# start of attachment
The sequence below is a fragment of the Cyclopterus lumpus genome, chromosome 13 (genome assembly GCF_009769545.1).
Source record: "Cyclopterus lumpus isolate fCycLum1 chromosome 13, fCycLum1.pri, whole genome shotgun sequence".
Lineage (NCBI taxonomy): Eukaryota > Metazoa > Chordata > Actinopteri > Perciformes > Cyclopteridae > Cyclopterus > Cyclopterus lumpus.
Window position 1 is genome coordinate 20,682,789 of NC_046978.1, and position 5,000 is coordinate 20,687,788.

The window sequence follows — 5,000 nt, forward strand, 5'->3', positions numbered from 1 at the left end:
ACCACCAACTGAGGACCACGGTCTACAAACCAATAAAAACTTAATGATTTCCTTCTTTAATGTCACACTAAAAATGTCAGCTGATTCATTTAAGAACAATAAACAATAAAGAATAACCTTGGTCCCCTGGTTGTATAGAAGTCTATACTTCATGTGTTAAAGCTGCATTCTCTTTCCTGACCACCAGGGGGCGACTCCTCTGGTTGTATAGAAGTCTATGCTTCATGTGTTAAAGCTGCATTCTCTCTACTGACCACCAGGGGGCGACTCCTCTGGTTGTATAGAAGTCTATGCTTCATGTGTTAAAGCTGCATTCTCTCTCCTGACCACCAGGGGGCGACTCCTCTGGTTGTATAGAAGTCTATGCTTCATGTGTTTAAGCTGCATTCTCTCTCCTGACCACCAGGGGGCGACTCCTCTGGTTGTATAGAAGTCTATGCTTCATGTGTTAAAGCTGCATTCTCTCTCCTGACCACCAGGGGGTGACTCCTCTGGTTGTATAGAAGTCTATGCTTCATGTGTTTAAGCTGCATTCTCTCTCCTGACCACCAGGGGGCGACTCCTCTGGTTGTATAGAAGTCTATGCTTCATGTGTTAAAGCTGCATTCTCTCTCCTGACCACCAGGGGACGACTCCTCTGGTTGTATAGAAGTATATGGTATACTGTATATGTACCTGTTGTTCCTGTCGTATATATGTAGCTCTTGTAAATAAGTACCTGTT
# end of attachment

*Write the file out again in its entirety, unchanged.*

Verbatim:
The sequence below is a fragment of the Cyclopterus lumpus genome, chromosome 13 (genome assembly GCF_009769545.1).
Source record: "Cyclopterus lumpus isolate fCycLum1 chromosome 13, fCycLum1.pri, whole genome shotgun sequence".
Lineage (NCBI taxonomy): Eukaryota > Metazoa > Chordata > Actinopteri > Perciformes > Cyclopteridae > Cyclopterus > Cyclopterus lumpus.
Window position 1 is genome coordinate 20,682,789 of NC_046978.1, and position 5,000 is coordinate 20,687,788.

The window sequence follows — 5,000 nt, forward strand, 5'->3', positions numbered from 1 at the left end:
ACCACCAACTGAGGACCACGGTCTACAAACCAATAAAAACTTAATGATTTCCTTCTTTAATGTCACACTAAAAATGTCAGCTGATTCATTTAAGAACAATAAACAATAAAGAATAACCTTGGTCCCCTGGTTGTATAGAAGTCTATACTTCATGTGTTAAAGCTGCATTCTCTTTCCTGACCACCAGGGGGCGACTCCTCTGGTTGTATAGAAGTCTATGCTTCATGTGTTAAAGCTGCATTCTCTCTACTGACCACCAGGGGGCGACTCCTCTGGTTGTATAGAAGTCTATGCTTCATGTGTTAAAGCTGCATTCTCTCTCCTGACCACCAGGGGGCGACTCCTCTGGTTGTATAGAAGTCTATGCTTCATGTGTTTAAGCTGCATTCTCTCTCCTGACCACCAGGGGGCGACTCCTCTGGTTGTATAGAAGTCTATGCTTCATGTGTTAAAGCTGCATTCTCTCTCCTGACCACCAGGGGGTGACTCCTCTGGTTGTATAGAAGTCTATGCTTCATGTGTTTAAGCTGCATTCTCTCTCCTGACCACCAGGGGGCGACTCCTCTGGTTGTATAGAAGTCTATGCTTCATGTGTTAAAGCTGCATTCTCTCTCCTGACCACCAGGGGACGACTCCTCTGGTTGTATAGAAGTATATGGTATACTGTATATGTACCTGTTGTTCCTGTCGTATATATGTAGCTCTTGTAAATAAGTACCTGTT